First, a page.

About 18 months ago my brother found he had raised PSA levels, and was diagnosed with prostate cancer. His radiotherapy treatment was successful and finished in January 2017. He kept telling me to get a PSA test too, just to be safe.
When my results came back very high, with a reading of 45*, I was sent for an MRI Scan and bone scan. My Gleason readings were also very high at that time. It was my first real contact with the team at the Royal Shrewsbury Hospital. All through the following months I was impressed at how well I was cared for. I was given the diagnosis by Sister Julia Cheetham who does her job so well -Sr Julia “shoots it from the hip” but does it with real compassion and that’s really impressive; certainly the best way for me.
We had planned a holiday in the West Indies in November, to meet my daughter who lives in Vancouver. We had to postpone that, but my daughter Claire came over here for two weeks instead, and she and my wife Elsa came along with me every day for treatment.
When you’re going through this, your family, and particularly your partner, really worry. I was fortunate in that I had a good briefing from my brother about what I would go through, as he had been down the road 9 months ahead of me.
All through treatment, I stayed active. I cycle a lot, and even took part a 75-mile sportive during my treatment. I was worried about riding a road bike with a hard saddle in case it aggravated the prostate, but I asked Sister Julia and she assured me this would not be a problem. She encouraged me to keep as active as possible and I think that was the best advice I had through the whole process.
The combination of radiotherapy, Casodex and Zoladex made me feel tired and sometimes depressed, but this improved once the radiotherapy was over. I’d spoken to Sister Lisa who reassured me, saying “at least you know this is just the effect of the drugs- just let it go and it will stop once you are off the drugs.”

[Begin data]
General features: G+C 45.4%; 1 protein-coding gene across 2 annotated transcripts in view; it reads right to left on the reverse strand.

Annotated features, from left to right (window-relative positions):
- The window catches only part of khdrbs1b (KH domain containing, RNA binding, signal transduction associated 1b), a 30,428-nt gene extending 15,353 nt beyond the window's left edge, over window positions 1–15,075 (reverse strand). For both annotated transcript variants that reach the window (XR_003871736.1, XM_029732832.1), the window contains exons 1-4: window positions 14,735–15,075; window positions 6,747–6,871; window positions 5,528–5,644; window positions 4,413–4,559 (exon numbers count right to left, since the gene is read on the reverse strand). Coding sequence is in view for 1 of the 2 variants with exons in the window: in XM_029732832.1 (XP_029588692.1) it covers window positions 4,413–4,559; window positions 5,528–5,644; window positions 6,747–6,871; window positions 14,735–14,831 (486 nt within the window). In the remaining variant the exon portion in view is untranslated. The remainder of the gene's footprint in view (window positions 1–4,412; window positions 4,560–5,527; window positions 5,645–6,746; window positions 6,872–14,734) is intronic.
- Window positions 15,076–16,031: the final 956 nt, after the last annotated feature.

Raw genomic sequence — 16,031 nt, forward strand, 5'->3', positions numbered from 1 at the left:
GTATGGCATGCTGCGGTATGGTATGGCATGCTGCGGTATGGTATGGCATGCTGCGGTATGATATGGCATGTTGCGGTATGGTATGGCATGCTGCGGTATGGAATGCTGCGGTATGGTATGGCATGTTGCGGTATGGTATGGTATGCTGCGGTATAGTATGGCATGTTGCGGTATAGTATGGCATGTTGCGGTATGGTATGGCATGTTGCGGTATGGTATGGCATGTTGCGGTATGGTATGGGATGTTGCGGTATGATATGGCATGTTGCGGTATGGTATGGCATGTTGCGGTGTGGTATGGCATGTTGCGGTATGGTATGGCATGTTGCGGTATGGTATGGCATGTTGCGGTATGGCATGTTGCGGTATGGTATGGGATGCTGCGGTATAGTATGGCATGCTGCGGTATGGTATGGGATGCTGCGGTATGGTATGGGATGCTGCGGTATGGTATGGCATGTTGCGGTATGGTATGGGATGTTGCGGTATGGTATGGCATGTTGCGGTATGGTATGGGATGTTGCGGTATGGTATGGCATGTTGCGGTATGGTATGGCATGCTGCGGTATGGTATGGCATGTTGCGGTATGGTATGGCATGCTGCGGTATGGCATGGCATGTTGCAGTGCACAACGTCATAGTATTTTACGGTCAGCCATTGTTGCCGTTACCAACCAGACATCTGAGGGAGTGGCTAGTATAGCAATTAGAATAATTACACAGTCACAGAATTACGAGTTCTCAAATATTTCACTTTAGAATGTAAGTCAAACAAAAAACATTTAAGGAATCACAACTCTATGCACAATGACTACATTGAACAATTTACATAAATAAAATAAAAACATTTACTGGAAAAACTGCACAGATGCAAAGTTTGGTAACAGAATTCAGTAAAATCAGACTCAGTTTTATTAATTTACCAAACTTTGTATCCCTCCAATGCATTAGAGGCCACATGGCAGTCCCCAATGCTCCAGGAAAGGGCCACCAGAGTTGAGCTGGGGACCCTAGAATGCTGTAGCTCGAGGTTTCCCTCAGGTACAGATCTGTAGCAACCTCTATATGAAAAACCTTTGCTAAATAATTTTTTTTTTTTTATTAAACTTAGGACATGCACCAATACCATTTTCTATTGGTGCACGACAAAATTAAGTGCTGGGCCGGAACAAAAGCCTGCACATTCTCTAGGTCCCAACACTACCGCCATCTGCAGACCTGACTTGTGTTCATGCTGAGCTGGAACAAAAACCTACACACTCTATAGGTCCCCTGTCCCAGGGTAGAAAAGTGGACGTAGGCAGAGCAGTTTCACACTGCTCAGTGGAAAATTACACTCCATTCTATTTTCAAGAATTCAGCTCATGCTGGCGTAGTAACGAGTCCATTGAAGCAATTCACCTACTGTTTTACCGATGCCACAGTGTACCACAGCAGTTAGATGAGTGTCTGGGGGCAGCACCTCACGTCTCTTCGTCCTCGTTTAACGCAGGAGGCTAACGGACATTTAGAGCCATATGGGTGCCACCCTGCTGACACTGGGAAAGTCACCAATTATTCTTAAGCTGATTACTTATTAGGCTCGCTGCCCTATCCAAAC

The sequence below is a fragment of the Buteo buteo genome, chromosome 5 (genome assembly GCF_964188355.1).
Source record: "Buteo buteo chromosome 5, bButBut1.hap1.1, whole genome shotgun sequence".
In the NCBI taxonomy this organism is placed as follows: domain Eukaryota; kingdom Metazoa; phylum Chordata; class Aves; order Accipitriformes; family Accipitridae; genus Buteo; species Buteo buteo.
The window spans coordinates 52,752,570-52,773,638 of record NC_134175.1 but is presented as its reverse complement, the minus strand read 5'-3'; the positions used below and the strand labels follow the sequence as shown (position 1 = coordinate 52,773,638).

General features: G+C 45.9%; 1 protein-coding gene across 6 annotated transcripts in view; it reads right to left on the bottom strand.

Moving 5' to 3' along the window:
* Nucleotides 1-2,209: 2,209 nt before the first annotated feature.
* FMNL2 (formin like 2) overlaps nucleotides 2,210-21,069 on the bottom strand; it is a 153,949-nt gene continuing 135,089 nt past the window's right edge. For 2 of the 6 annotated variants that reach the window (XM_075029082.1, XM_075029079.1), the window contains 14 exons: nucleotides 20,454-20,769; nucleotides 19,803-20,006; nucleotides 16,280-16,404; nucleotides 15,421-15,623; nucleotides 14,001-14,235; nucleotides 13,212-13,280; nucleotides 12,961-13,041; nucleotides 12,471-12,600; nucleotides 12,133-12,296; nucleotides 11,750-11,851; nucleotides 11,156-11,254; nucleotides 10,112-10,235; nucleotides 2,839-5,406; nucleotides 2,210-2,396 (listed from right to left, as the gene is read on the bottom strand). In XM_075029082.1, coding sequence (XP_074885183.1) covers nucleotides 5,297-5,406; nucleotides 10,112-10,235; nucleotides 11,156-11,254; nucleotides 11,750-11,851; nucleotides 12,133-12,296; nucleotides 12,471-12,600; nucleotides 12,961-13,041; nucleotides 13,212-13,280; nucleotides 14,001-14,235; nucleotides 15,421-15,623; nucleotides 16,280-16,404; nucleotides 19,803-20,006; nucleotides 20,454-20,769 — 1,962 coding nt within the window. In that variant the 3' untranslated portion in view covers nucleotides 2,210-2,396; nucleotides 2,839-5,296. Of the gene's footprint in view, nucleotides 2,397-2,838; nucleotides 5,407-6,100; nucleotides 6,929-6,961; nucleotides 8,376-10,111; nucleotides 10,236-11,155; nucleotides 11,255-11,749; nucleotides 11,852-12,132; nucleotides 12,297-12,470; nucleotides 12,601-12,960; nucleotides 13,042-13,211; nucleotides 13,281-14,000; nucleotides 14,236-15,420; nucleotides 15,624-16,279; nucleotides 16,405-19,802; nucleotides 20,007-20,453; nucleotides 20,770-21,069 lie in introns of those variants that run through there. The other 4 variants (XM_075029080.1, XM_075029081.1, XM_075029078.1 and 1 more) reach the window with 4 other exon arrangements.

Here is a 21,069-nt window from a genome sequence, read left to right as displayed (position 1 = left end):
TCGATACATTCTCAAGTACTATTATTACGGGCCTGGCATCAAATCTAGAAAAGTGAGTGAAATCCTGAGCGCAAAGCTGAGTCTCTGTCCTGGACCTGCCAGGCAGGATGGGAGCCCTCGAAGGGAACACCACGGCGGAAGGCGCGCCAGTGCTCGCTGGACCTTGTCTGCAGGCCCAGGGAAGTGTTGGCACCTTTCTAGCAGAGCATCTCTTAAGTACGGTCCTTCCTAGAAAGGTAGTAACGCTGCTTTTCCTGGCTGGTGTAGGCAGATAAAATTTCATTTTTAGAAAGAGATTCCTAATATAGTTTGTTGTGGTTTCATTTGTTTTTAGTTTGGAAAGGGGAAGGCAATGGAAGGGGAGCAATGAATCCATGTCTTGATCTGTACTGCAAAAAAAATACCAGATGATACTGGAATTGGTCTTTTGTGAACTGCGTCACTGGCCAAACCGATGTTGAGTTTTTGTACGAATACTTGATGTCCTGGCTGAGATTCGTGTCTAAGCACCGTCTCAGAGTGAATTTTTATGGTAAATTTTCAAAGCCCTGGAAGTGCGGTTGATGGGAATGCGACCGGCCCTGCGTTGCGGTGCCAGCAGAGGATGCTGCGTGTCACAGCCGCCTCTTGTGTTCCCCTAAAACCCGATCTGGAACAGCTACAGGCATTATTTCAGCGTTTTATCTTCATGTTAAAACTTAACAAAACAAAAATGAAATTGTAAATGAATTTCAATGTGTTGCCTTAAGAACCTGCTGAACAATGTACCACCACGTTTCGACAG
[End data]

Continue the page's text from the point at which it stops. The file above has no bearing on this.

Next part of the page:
I’ve also signed up for the Stampede Trial and a trial into the BRCA gene with Birmingham Women’s Hospital. I’ve just signed up for a third one with University College London. So, I’m bearing my soul to a lot of people!
There’s a long history of breast and prostate cancer in our family but cancer was always talked about in hushed tones. I have recently tried to find out more about previous generations but it’s difficult- you have to be gently persistent. Once you get older aunts and uncles talking, it is fascinating what comes out. Family history and gene patterns can be really important in understanding some types of cancers.
*Normal PSA levels vary, but For men in their 50s, a PSA level of up to 3 nanograms per millilitre of blood (3ng/ml) is generally considered normal. For men in their 60s, a PSA level of up to 4ng/ml. For men in their 70s, a PSA level of up to 5ng/ml. There are no PSA level limits for men aged 80 and over.
The Gleason Score is a measure of how aggressive someone’s prostate cancer is, i.e. how likely it is to spread outside of the prostate gland.
Casodex is the brand name for Bicalutamide; a type of hormone drug called an anti androgen. It stops testosterone from reaching the cancer cells, which can slow the growth of a cancer and may shrink it.
Zoladex is the brand name for Goserelin; a type of hormone therapy called a luteinising hormone (LH) blocker. It stops the release of luteinising hormone from the pituitary gland. In women, this stops the ovaries from producing oestrogen. In men, it stops the testicles producing testosterone.